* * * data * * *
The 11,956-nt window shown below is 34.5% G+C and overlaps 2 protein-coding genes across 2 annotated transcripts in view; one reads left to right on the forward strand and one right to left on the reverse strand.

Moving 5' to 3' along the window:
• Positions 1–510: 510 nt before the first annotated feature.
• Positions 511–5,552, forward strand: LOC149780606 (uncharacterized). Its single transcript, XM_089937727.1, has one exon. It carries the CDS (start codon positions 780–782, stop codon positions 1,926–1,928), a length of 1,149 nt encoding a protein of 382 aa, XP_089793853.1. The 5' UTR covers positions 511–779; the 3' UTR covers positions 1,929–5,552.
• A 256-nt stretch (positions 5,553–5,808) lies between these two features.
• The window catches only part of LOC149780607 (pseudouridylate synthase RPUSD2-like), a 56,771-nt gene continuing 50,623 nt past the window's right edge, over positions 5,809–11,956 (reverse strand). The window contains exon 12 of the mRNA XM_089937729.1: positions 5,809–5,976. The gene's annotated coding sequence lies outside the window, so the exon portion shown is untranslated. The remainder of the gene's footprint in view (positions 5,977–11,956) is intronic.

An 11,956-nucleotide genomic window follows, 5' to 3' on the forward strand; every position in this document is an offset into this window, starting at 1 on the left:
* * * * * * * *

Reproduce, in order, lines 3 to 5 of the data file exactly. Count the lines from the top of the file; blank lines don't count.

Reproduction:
• Positions 1–510: 510 nt before the first annotated feature.
• Positions 511–5,552, forward strand: LOC149780606 (uncharacterized). Its single transcript, XM_089937727.1, has one exon. It carries the CDS (start codon positions 780–782, stop codon positions 1,926–1,928), a length of 1,149 nt encoding a protein of 382 aa, XP_089793853.1. The 5' UTR covers positions 511–779; the 3' UTR covers positions 1,929–5,552.
• A 256-nt stretch (positions 5,553–5,808) lies between these two features.